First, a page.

“Celebrating Women” is the title of Jeanette Demeestère’s new exhibit at the Chilmark library, running August 3 through August 23. It is her fourth show at the library, with an opening Saturday, August 3, from 3 to 5 pm. Demeestère divides her time between Chilmark and Paris, and she also exhibits at A Galley in West Tisbury and the Art et Littérature Gallery in Paris.
Women have long provided the subject for this artist. The 28 new works in collage, charcoal, watercolor, acrylic, pastel (oil and dry), and monotype all depict women and girls. “It’s happening more and more,” Demeestère said in an interview last week. Landscapes and still lifes, however, are more common on the Vineyard than works about women.
Demeestère is one of a group of five women painters in Paris who use a nude model. “We ask her to change her position as she poses,” Demeestère says. In her art, the artist clothes the model and invents a setting. “I’m primarily interested in bodies and faces,” she says, “not necessarily a likeness, but capturing the expression and feeling, and especially the mood and character of the model.”
“I am a drawer,” she says. “I feel I have to draw.” She references John Berger, the author of “The Art of Seeing,” who has written, “Drawing is an act of discovery … of one’s own feeling of the world outside.” Drawing brings a certain freedom, spontaneity, and surprise, Demeestère suggests. She has drawn since childhood, and she rented a studio and began exhibiting 20 years ago. Two monotypes, “Nu au Ruban Rouge” and “Nu Bleu,” illustrate the artist’s drawing techniques and the way she combines them with design elements. “Robes” is a collage in which a painting and a paper element balance the lush folds of the figures’ skirts. An Anselm Kieffer installation of antique robes inspired this work. The monotype, “Femme à la Robe Marron,” employs a collaged photo of antique robes and women’s names from ancient Greece.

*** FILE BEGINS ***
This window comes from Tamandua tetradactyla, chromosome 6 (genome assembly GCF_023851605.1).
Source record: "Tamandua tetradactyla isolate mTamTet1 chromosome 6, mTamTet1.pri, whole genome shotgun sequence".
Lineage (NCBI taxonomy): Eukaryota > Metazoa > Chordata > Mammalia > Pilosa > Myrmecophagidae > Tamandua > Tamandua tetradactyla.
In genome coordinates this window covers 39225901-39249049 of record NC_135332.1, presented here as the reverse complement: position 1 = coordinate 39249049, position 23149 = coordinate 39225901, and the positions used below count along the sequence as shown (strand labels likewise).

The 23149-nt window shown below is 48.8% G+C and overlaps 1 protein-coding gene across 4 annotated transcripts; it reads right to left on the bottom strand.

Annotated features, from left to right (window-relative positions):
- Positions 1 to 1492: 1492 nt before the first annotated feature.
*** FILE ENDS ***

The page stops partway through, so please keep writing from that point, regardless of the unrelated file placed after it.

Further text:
Much of Demeestère’s collage work uses papers gathered from a variety of cultures, including Japan, Ethiopia, India, and Italy. The 18th century Domino bookbinding prints she uses were block-printed and stenciled on handmade paper. They were originally used to make bookend pages and to line trunks and chests of drawers. Another type of paper the artist uses is 18th and 19th century French and Italian wallpaper. In “Dinner in Mexico III,” the artist returns to a subject that has interested her, and it contains 18th century French papers next to the figure holding a book. On the right is Viennese Art Deco paper. The photo between them by Italian actress and activist Tina Modotti shows American photographer Edward Weston, along with artists Frieda Kahlo and Diego Rivera. A group of three watercolors, “Blue Necklace,” “Flowered Curtain,” and “Moroccan” are looser in style, but rely on the same muted pastel palette Demeestère favors in her acrylic, collage, and monotype work.
“Spring” is a collage that includes the e e cummings poem, “O sweet spontaneous,” and illustrates the literary influence that comes from Demeestère’s educational background. She studied literature and art at the University of California, Berkeley, and is a professor of American literature at the Institut d’Etudes Politiques in Paris. It’s also an example of the narrative dimension characteristic of her work. In “Sisters,” two elegantly attired women rest on a sofa. The atmosphere is luxuriously French-Asian, highlighted by the women’s jewelry, and includes a bowl of oranges next to a portrait of a nude that suggests a sensual and lyrical ambiance. “We can make up the rest of the story,” Demeestère says.